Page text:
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Multiphase Science and Technology, Vol. 13, No. 3, pp.

207-232, 2001



S. G. Kandlikar
Mechanical Engineering Department, Rochester Institute of Technology,
Rochester, NY 14623, USA

Abstract. Critical Heat Flux, or CHF, is an important condition that

defines the upper limit of safe operation of heat transfer equipment
employing boiling heat transfer in heat flux controlled systems. Although
significant research has been conducted in this field, a clear understanding
of the basic mechanisms leading to the CHF condition is still lacking. The
present article covers the subcooled flow boiling CHF and reviews the
parametric trends and photographic studies reported by earlier
investigators. An in-depth review of the existing models is presented in
light of these studies, and further research needs are identified.


Dissipation of large heat fluxes at relatively small temperature differences is possible in

systems utilizing boiling phenomenon as long as the heated wall remains wetted with the
liquid. With the wetted wall condition at the heated surface, heat is transferred by a
combination of two mechanisms: (i) bubbles are formed at the active nucleation cavities
on the heated surface, and heat is transferred by the nucleate boiling mechanism, and (ii)
heat is transferred from the wall to the liquid film by convection and goes into the bulk
liquid or causes evaporation at the liquid-vapor interface. The large amount of energy
associated with the latent heat transfer (compared to the sensible energy change in the
liquid corresponding to the available temperature potential in the system) in the case of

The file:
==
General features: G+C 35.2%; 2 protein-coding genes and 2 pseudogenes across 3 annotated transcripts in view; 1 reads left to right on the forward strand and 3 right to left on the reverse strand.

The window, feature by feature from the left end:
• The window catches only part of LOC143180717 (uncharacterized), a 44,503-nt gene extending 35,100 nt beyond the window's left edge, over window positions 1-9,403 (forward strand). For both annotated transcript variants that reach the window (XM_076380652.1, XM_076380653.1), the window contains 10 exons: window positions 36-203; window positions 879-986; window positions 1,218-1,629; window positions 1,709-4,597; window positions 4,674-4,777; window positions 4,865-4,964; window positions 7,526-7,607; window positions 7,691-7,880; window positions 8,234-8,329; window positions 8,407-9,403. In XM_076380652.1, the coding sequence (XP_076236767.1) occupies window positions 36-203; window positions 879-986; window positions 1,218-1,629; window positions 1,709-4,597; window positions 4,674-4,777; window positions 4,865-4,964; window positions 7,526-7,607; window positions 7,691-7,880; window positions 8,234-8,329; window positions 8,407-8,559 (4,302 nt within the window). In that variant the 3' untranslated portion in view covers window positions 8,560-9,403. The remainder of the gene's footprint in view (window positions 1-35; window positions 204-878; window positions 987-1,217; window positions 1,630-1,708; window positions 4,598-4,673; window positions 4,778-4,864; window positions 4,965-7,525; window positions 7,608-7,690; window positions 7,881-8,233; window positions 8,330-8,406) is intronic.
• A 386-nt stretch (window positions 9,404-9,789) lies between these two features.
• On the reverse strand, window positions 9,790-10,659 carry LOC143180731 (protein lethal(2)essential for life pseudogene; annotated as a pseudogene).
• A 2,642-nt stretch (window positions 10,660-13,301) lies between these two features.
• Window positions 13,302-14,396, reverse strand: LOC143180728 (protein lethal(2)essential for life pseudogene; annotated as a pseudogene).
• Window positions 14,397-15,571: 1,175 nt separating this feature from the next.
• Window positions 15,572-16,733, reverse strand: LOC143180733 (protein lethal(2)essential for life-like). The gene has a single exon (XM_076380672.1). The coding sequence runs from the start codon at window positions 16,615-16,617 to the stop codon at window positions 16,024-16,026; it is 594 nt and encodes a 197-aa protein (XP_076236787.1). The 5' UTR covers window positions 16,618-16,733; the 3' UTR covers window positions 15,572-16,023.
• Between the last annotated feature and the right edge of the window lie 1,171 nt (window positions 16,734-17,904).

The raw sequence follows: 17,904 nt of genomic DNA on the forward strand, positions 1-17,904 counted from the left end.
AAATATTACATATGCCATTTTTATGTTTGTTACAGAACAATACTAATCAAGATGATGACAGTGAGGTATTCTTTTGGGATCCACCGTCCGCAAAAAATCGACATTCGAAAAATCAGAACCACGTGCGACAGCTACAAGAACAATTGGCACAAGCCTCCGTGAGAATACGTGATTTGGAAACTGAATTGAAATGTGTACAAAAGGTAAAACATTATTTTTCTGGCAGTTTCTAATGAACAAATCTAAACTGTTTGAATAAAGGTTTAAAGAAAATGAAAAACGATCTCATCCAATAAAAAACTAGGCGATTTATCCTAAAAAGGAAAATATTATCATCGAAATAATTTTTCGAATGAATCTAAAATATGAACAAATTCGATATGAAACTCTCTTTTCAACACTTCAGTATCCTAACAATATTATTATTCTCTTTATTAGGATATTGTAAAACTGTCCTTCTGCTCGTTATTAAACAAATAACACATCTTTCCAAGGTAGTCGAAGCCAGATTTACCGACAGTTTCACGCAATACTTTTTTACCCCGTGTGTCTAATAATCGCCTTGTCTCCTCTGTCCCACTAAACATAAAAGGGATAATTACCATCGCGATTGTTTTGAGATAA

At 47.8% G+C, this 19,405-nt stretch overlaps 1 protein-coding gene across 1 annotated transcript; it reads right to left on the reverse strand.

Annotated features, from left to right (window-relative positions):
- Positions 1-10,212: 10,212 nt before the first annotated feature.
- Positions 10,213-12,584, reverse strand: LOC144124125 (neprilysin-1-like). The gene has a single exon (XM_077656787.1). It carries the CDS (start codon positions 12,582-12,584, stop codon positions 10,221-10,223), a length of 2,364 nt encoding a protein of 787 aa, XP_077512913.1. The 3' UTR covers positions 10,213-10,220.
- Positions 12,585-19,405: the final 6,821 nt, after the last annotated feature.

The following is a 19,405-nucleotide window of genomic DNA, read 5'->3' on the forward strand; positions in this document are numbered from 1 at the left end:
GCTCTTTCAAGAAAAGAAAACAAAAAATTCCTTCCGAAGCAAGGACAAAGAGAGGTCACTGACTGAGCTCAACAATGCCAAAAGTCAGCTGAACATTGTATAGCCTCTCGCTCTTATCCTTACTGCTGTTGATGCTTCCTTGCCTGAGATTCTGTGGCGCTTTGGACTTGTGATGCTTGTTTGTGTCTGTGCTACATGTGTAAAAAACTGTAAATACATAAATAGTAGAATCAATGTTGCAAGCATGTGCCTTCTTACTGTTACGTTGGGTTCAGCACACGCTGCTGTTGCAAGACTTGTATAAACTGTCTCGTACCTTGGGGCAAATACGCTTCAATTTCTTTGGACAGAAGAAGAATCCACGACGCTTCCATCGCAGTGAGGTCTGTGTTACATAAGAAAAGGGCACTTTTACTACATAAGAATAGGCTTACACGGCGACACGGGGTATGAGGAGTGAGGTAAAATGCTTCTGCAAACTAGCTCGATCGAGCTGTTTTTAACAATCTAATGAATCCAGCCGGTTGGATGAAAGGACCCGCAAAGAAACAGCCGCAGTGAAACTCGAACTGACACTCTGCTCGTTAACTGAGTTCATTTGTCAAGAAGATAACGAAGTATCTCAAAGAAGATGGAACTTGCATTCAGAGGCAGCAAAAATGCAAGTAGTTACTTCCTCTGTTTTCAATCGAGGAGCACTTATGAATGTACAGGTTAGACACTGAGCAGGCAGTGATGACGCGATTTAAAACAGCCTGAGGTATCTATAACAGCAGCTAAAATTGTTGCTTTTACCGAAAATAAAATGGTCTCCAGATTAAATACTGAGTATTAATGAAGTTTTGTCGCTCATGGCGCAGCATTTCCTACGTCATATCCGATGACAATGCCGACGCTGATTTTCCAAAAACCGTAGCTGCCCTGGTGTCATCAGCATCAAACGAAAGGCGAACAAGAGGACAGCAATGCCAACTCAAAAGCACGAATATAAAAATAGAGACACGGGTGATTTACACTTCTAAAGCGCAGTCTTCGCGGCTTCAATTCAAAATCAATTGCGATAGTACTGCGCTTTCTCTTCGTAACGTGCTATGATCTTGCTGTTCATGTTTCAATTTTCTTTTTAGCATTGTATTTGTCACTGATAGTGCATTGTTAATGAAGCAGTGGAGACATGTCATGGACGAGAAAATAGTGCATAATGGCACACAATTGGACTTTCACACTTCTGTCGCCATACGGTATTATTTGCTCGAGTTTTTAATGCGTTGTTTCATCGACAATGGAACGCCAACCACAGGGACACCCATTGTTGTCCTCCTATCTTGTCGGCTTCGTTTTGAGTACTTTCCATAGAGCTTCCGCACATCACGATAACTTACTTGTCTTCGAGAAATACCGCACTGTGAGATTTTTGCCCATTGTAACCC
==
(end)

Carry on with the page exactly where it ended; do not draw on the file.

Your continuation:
nucleate boiling, or the efficient heat transfer due to liquid convection at the wall, both
lead to very high heat transfer coefficients in flow boiling systems. Removal or depletion
of liquid from the heated wall therefore leads to a sudden degradation in the heat transfer
The way in which the heated surface arrives at the liquid starved condition in a flow
boiling system determines whether it is termed as Critical Heat Flux or Dryout

condition. The evolution of the terminology itself is quite interesting. From a

mechanistic viewpoint, the following definitions seem to be appropriate and are
therefore recommended:

Critical Heat Flux condition represents the upper limit of heat flux (in heat flux
controlled systems) followed by a drastic rise in wall temperature, or considerable
degradation in heat flux with an increase in wall temperature (in temperature controlled
systems) in the nucleate boiling heat transfer. A vapor blanket covers the heated surface
separating the surface from the liquid.

Dryout condition represents the termination of continuous liquid contact with the wall. It
follows the gradual depletion of liquid due to evaporation and entrainment of the liquid
film. The vapor, from the continuous vapor phase in the bulk flow, covers the heated
surface, and the discrete liquid droplets flowing in the vapor core may make occasional
contact with the heated surface.

1.1 Historical Perspective of Critical Heat Flux

As early as 1888, Lang (1888) recognized through his experiments with high pressure
water that as the wall temperature increased beyond a certain point, it resulted in a
reduction in the heat flux. However, it was Nukiyama (1934) who realized that the
“maximum heat transmission rate” might occur at relatively modest temperature
differences. An excellent summary of the historical developments in this area was
presented by Drew and Mueller (1937).
Another aspect of historical significance is the evolution of the term Critical Heat
Flux. Early investigators used various terminology to describe this condition, e.g.,
maximum or peak heat flux, maximum boiling rate (Drew and Mueller, 1937), and
burnout heat flux. Nukiyama (1934) described it as the critical point on the boiling
curve. The earliest usage of the term Critical Heat Flux is seen by Zuber (1959). Further
investigation is needed to determine if publications in other languages (by investigators
such as Kutateladze and Fritz) used this terminology. Well into 1980s, there was no
consensus on the use of a single term. However, in the mid-1980s, the term critical heat
flux, and its acronym, CHF, became widely accepted.

1.2 Application Areas for CHF Studies